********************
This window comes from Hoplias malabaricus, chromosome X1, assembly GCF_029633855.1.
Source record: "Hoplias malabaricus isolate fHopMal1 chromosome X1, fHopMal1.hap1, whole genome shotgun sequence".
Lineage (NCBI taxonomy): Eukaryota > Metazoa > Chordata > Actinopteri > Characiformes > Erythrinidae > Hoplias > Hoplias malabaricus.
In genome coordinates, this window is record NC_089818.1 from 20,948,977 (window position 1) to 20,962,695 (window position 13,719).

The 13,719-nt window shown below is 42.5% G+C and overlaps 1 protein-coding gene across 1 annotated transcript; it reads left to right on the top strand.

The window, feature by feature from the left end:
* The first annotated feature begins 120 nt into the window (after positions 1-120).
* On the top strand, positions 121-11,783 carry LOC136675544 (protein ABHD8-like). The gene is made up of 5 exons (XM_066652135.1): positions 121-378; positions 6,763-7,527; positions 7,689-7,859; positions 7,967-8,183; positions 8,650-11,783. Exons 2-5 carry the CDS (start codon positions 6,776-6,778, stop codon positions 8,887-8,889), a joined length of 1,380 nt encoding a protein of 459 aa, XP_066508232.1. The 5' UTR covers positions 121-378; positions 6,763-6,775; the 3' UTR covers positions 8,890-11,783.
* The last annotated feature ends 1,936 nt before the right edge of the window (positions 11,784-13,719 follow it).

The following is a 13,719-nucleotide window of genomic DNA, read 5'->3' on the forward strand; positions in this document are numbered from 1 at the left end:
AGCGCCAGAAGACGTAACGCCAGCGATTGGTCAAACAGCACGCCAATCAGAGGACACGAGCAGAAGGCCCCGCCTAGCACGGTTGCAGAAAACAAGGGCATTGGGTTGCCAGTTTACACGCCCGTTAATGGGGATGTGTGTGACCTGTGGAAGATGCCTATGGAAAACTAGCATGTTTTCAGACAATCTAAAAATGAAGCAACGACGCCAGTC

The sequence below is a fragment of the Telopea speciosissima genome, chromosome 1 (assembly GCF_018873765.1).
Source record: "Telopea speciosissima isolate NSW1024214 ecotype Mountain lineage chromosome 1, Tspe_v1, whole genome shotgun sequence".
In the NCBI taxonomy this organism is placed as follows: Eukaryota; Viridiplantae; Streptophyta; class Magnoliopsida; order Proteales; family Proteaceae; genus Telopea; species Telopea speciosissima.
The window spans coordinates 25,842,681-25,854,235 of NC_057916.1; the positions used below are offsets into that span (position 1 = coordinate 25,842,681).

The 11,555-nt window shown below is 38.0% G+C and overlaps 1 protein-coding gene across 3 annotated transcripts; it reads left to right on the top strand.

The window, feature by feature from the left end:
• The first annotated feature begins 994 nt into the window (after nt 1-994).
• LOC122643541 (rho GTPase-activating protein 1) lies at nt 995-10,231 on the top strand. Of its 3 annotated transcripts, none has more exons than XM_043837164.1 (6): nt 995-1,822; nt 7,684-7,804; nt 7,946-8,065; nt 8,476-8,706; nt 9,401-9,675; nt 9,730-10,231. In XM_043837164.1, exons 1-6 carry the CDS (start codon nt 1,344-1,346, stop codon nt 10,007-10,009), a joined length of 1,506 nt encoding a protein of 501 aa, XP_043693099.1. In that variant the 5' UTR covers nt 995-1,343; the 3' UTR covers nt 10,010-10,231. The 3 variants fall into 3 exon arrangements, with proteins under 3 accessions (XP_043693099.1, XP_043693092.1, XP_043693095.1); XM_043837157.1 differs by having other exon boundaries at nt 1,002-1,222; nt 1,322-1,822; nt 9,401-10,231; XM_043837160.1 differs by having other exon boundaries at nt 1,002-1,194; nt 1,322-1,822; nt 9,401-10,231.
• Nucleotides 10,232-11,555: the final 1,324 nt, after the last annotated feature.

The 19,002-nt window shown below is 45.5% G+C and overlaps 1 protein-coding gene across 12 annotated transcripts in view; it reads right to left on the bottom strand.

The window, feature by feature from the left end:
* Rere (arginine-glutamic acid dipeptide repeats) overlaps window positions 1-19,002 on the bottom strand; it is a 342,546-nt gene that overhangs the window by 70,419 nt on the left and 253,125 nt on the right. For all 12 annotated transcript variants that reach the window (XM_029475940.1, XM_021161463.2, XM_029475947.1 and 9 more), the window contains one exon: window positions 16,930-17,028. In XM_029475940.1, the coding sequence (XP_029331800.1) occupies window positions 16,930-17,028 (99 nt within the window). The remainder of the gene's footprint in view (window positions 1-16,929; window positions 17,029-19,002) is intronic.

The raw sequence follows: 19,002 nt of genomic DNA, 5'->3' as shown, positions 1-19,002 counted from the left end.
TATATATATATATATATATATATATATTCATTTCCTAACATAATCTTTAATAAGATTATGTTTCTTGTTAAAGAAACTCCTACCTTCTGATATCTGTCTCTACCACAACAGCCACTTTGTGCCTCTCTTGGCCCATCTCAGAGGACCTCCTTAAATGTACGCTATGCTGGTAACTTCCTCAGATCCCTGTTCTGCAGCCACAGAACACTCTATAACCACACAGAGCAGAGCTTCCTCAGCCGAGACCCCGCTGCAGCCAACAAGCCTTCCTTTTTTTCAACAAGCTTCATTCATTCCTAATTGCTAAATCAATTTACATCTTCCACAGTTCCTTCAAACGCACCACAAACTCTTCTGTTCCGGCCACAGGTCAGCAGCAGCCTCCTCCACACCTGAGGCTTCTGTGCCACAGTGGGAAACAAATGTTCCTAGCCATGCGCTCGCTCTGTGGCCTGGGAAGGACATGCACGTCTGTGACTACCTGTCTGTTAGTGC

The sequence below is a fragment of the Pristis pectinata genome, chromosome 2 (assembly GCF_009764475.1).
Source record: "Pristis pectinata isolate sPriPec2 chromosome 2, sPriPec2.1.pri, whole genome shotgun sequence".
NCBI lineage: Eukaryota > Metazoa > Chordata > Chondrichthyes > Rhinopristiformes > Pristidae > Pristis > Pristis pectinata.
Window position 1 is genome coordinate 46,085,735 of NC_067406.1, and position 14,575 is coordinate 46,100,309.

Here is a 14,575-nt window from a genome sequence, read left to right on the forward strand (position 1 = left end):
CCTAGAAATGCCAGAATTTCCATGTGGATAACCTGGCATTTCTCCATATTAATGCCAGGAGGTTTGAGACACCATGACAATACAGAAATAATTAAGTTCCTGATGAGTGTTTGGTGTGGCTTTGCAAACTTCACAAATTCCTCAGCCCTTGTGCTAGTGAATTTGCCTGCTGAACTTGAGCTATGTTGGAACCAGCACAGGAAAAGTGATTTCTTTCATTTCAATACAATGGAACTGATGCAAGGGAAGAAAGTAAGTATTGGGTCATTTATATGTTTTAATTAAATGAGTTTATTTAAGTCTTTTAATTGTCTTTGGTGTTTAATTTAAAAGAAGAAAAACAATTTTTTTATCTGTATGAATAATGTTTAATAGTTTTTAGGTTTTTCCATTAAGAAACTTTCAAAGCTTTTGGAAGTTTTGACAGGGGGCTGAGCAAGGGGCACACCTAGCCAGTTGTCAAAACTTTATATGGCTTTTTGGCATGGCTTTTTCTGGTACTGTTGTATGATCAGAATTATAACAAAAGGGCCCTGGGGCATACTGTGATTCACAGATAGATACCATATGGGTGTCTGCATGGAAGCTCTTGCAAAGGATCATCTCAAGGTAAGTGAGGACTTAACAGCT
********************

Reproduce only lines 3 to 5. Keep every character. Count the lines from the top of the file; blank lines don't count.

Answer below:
Lineage (NCBI taxonomy): Eukaryota > Metazoa > Chordata > Actinopteri > Characiformes > Erythrinidae > Hoplias > Hoplias malabaricus.
In genome coordinates, this window is record NC_089818.1 from 20,948,977 (window position 1) to 20,962,695 (window position 13,719).

The 13,719-nt window shown below is 42.5% G+C and overlaps 1 protein-coding gene across 1 annotated transcript; it reads left to right on the top strand.